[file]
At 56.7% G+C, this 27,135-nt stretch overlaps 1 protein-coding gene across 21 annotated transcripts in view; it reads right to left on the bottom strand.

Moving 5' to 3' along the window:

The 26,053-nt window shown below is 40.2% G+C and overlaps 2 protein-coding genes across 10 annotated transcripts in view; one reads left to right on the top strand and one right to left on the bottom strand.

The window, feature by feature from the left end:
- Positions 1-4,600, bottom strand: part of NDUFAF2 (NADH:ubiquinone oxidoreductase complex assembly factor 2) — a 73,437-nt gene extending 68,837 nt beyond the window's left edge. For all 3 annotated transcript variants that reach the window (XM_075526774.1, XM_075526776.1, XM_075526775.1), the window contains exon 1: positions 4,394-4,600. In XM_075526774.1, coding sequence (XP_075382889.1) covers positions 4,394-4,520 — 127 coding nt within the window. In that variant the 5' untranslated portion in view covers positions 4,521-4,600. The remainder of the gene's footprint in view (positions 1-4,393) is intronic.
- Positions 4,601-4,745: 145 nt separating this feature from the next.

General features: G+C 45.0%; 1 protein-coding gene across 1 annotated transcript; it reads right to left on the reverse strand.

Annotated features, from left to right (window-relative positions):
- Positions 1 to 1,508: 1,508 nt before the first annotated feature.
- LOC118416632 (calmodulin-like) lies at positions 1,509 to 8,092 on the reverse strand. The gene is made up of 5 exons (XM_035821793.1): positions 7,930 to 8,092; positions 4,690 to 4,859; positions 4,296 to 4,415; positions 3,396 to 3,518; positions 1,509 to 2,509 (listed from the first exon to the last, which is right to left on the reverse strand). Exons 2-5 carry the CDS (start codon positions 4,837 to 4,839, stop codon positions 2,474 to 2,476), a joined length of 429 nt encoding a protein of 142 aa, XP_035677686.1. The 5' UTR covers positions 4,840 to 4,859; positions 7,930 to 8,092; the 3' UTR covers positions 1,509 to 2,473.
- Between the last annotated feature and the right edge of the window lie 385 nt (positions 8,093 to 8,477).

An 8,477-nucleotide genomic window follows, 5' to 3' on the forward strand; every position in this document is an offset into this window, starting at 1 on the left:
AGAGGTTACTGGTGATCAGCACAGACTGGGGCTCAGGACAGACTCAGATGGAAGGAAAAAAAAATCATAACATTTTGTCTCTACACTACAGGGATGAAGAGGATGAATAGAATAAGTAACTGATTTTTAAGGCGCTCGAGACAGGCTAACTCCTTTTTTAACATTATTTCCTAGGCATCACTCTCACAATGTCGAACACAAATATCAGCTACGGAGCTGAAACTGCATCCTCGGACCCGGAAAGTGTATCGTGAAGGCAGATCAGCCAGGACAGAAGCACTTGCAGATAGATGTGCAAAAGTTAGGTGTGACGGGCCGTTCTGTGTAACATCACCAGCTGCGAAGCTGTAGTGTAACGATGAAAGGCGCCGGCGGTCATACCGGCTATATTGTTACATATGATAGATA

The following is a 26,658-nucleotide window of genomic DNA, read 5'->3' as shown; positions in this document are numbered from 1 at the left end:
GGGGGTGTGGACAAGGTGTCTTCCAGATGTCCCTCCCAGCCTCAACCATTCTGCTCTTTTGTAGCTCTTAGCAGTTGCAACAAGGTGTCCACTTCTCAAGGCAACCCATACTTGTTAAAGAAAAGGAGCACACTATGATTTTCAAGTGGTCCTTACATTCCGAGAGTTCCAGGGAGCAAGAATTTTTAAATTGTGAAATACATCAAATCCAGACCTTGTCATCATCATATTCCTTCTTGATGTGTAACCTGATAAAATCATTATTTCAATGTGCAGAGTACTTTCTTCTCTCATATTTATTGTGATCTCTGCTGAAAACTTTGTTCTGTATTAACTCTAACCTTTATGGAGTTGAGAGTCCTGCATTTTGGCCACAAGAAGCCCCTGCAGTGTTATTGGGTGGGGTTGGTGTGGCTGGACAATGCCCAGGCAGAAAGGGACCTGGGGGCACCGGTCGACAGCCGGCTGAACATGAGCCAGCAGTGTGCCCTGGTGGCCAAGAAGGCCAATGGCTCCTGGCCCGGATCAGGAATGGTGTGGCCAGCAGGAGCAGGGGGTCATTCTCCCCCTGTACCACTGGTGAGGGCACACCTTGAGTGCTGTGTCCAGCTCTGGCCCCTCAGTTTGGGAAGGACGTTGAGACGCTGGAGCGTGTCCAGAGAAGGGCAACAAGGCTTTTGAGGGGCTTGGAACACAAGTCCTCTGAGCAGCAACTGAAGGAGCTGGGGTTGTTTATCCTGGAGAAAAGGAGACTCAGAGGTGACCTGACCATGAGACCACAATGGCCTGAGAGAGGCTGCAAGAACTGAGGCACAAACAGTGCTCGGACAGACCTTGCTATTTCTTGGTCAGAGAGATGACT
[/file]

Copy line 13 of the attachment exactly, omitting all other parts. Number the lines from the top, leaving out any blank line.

AGAGGTTACTGGTGATCAGCACAGACTGGGGCTCAGGACAGACTCAGATGGAAGGAAAAAAAAATCATAACATTTTGTCTCTACACTACAGGGATGAAGAGGATGAATAGAATAAGTAACTGATTTTTAAGGCGCTCGAGACAGGCTAACTCCTTTTTTAACATTATTTCCTAGGCATCACTCTCACAATGTCGAACACAAATATCAGCTACGGAGCTGAAACTGCATCCTCGGACCCGGAAAGTGTATCGTGAAGGCAGATCAGCCAGGACAGAAGCACTTGCAGATAGATGTGCAAAAGTTAGGTGTGACGGGCCGTTCTGTGTAACATCACCAGCTGCGAAGCTGTAGTGTAACGATGAAAGGCGCCGGCGGTCATACCGGCTATATTGTTACATATGATAGATA